In 1984 Steve Jobs was fired from Apple, the company he co-founded in 1976 out of a family garage. He went on to found NeXT, a computer company, which was acquired by Apple in 1996 for $429 million. Jobs returned to Apple as CEO in 1997, and he has since created some of the most transformational technology products in history.

 

Spend Less Time Planning, More Time Doing

Plans have their place in business and life, but I have found that they often serve as a convenient excuse to avoid action. We hold meetings, form committees, set goals, create proposals, assign responsibilities, and build task lists and timelines.

 

We spend months agonizing over details and gaining approvals, only to have our strategies be outdated by the time they are finally activated.

 

Business moves too fast to watch from the sidelines. Technology is changing, consumer behavior is evolving, and competition is emerging. Marketing agencies have to become more agile. They have to focus less on thinking and talking and more on doing, both for themselves and their clients.

 

Venture into the Unknown

In January 2011, Seth Godin, best-selling author of Linchpin, took to the Helen Mills theater stage in New York to share his ideas on the new dynamics of publishing.

 

It was an intimate affair with 100 attendees, including myself. There were no PowerPoints, splashy parties, or corporate sponsors. We spent six hours listening, asking questions, and discussing what is next for the blog-publishing industry. Although the event was targeted at authors and blog publishers, the lessons learned to apply to all marketers.

 

My favorite line of the day came when someone asked Godin how he so consistently innovates and creates remarkable content. To summarize his reply: “I practice staring into the abyss.”

 

 His message was that if you are not scared and unsure when creating content and pushing new ideas, then it is probably not worth pursuing. We have to challenge ourselves to tackle the unknown. We have to look into the dark to find the light.

 

Failing Forward: Beds, Breakfasts, and a Billion-Dollar Valuation

Founded in August 2008 by Brian Chesky (@bchesky) and Joe Gebbia (@jgebbia), Airbnb is a marketplace that connects people who have space to spare with those who are looking for a place to stay. The concept was created by accident, when Chesky, an industrial designer, moved from Los Angeles to San Francisco.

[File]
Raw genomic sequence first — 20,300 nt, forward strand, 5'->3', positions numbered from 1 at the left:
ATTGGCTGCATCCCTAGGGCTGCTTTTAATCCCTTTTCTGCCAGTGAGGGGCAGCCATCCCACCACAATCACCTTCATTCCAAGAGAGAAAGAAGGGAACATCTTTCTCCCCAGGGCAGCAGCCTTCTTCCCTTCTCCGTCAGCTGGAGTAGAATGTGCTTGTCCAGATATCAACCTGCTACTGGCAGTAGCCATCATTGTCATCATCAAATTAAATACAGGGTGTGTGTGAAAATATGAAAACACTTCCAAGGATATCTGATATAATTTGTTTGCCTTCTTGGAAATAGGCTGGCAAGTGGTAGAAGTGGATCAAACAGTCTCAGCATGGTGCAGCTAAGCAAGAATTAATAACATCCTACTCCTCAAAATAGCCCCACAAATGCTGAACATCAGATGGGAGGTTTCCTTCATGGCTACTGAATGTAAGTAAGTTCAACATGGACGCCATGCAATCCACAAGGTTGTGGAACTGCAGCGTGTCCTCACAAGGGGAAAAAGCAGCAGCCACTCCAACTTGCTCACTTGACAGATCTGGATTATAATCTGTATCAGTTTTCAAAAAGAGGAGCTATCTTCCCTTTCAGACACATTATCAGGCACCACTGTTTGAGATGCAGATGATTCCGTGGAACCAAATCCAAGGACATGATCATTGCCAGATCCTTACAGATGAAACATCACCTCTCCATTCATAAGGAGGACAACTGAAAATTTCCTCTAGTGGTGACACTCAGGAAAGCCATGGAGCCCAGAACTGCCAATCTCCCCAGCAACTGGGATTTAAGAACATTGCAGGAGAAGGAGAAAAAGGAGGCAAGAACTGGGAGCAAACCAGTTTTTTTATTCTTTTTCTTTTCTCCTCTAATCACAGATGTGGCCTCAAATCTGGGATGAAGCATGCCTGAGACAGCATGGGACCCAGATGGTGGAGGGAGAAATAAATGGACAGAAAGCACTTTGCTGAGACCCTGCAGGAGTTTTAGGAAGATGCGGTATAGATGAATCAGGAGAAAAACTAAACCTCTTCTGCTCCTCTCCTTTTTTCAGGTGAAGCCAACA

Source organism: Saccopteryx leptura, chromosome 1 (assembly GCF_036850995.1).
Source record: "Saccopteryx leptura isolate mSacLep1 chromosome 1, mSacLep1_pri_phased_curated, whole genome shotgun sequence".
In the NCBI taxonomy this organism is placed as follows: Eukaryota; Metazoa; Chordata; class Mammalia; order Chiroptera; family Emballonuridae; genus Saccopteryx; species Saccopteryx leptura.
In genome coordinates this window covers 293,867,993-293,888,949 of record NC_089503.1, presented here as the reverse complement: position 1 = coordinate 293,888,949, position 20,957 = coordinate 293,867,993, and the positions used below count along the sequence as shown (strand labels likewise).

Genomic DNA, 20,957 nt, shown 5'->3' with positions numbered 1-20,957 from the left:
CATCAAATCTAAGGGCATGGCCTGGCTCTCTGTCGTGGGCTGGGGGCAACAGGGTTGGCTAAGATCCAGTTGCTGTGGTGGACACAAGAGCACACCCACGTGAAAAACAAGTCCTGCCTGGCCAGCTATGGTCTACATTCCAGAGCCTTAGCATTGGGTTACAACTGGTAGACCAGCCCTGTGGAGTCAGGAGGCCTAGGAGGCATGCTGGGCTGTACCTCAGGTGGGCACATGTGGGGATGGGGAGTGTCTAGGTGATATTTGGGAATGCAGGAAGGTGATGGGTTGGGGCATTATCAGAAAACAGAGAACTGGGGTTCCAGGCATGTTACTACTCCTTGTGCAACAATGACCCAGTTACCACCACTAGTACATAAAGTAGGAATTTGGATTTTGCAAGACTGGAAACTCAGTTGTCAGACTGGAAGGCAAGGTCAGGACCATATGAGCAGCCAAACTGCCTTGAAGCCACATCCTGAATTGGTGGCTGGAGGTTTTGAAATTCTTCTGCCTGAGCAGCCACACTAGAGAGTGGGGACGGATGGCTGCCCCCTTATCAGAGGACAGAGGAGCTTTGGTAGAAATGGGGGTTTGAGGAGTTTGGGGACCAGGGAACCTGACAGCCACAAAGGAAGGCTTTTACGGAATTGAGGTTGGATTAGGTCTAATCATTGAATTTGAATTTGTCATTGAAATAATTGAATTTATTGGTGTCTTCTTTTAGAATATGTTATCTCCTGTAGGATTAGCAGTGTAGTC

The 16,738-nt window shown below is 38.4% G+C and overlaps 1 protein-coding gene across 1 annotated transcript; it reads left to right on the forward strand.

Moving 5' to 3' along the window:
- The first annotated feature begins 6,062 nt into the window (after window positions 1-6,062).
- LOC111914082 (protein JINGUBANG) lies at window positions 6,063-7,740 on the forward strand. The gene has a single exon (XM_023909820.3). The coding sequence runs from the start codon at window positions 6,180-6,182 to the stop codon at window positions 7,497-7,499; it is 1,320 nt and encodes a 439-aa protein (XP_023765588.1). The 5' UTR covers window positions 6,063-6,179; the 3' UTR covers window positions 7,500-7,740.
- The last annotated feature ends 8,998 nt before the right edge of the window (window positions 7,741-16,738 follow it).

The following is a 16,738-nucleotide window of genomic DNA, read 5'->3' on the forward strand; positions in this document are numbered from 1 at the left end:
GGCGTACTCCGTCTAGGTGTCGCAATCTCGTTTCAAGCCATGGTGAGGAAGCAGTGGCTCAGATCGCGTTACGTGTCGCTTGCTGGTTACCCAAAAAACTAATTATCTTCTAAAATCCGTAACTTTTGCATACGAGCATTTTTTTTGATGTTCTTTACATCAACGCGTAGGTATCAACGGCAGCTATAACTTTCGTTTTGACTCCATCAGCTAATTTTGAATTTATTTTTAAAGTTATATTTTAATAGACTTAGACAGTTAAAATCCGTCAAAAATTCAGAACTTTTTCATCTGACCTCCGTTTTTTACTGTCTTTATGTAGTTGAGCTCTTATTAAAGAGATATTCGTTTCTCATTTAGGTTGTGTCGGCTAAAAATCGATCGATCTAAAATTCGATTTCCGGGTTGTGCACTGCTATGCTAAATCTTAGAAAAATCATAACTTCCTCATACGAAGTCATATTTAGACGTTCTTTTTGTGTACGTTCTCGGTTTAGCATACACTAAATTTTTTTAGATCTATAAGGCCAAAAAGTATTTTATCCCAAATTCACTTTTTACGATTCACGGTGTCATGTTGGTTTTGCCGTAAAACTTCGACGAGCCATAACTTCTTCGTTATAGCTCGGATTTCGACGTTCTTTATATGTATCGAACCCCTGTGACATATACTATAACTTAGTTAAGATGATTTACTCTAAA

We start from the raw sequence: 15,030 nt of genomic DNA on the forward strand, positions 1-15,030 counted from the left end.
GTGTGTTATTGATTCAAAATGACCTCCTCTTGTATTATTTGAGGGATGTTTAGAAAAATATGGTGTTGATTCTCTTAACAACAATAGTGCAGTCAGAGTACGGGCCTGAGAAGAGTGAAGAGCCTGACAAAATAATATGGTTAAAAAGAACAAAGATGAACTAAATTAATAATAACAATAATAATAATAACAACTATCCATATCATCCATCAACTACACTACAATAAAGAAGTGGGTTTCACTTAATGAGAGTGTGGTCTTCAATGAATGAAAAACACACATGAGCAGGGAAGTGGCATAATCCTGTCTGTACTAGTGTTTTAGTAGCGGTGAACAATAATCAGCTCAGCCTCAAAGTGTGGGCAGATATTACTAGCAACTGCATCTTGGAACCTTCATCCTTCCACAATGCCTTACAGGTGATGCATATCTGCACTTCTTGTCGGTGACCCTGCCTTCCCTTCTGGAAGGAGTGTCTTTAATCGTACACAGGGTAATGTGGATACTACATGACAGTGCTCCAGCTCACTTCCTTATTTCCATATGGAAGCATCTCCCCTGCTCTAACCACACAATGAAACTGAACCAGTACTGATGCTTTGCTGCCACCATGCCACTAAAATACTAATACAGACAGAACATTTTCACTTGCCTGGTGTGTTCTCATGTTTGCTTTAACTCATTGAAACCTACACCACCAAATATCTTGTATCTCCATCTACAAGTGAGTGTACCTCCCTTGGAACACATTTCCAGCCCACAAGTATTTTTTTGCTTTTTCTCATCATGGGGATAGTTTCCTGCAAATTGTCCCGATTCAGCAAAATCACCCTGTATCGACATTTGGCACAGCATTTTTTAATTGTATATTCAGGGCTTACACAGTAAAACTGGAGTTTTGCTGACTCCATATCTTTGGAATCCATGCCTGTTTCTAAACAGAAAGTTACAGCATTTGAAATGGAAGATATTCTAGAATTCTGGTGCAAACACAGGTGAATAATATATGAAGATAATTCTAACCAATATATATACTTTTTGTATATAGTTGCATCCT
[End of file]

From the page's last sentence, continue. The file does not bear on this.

An international design conference was coming to San Francisco and all the hotels were sold out. The two eventual cofounders were trying to figure out how to make rent, so they decided to create an “airbed and breakfast” for one weekend during the conference.

 

They ended up hosting three people, made some money, and had an amazing experience. The concept for Airbnb was born. They believed that one day, people all over the world would do this.

 

However, the road was not that easy. According to Chesky, in a TechCrunch Disrupt NY 2011 interview, out of the 15 to 20 angel investors they met with in fall 2008, half did not return their e-mails, and the consensus was that it was an awful idea.

 

They got their break after meeting with Paul Graham (@paulg) of Y Combinator in January 2009. Graham thought the idea was terrible too, but invested in them because, as Chesky explains it, they were creative, smart entrepreneurs, and Graham figured they would eventually change their idea.

 

Make it Safe for Employees to Fail

Innovation in agencies cannot always come from the top. Employees must feel empowered to contribute to the agency's advancement. Their ideas and inspirations should be nurtured and cultivated. Although careless mistakes are unacceptable, professionals should not be afraid to miss or falter.

 

It is easy to lose confidence and become conservative if you constantly fear your actions will be questioned and criticized. Agencies should build cultures that encourage and reward creativity and innovation.

 

If you don't make mistakes, you're not working on hard enough problems. And that's a big mistake. —Frank Wilczek, 2004 Nobel Prize winner in physics

 

Don't Make Promises That You Can't Keep

Sometimes when we are small, we make promises that are too big. Just remember, once you break a promise, there is no going back.

 

Keep expectations in line with your ability to deliver at scale. Do not let desperation or a lack of perspective cloud your judgment and actions. Be ready for increased expectations as you grow and evolve.

 

Master the Art of the Unexpected

Give people something they did not know they wanted, and take them places they did not expect to go. Think Steve Jobs. No one does it better. Apply this thinking to your content, business model, and personal brands.

 

In order to capture and keep the attention of the crowds, we must take chances and be willing to go where others will not.

 

Always Fight Like the Underdog

It is more exciting when the odds are against you. Underdogs have passion and the intrinsic drive to keep fighting, no matter the odds or obstacles. They have a purpose.